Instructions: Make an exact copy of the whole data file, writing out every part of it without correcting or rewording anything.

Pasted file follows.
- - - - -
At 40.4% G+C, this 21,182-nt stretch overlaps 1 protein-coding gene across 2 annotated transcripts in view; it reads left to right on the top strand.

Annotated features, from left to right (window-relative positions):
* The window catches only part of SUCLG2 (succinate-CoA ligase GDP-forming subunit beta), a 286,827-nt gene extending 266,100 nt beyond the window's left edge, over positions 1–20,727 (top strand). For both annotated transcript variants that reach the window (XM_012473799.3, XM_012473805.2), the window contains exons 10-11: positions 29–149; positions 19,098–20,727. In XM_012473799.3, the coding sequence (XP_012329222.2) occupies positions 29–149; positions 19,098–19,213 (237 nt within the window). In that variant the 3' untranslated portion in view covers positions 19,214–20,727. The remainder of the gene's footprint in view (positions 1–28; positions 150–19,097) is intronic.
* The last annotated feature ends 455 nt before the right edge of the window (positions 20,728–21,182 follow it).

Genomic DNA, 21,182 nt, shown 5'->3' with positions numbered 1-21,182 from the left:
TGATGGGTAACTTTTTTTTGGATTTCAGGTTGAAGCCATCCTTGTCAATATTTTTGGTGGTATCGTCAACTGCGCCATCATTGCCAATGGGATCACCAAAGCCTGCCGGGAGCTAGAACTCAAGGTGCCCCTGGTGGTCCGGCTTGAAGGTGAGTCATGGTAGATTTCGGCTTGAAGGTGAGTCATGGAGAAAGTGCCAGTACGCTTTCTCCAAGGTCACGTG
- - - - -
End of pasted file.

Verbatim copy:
At 40.4% G+C, this 21,182-nt stretch overlaps 1 protein-coding gene across 2 annotated transcripts in view; it reads left to right on the top strand.

Annotated features, from left to right (window-relative positions):
* The window catches only part of SUCLG2 (succinate-CoA ligase GDP-forming subunit beta), a 286,827-nt gene extending 266,100 nt beyond the window's left edge, over positions 1–20,727 (top strand). For both annotated transcript variants that reach the window (XM_012473799.3, XM_012473805.2), the window contains exons 10-11: positions 29–149; positions 19,098–20,727. In XM_012473799.3, the coding sequence (XP_012329222.2) occupies positions 29–149; positions 19,098–19,213 (237 nt within the window). In that variant the 3' untranslated portion in view covers positions 19,214–20,727. The remainder of the gene's footprint in view (positions 1–28; positions 150–19,097) is intronic.
* The last annotated feature ends 455 nt before the right edge of the window (positions 20,728–21,182 follow it).

Genomic DNA, 21,182 nt, shown 5'->3' with positions numbered 1-21,182 from the left:
TGATGGGTAACTTTTTTTTGGATTTCAGGTTGAAGCCATCCTTGTCAATATTTTTGGTGGTATCGTCAACTGCGCCATCATTGCCAATGGGATCACCAAAGCCTGCCGGGAGCTAGAACTCAAGGTGCCCCTGGTGGTCCGGCTTGAAGGTGAGTCATGGTAGATTTCGGCTTGAAGGTGAGTCATGGAGAAAGTGCCAGTACGCTTTCTCCAAGGTCACGTG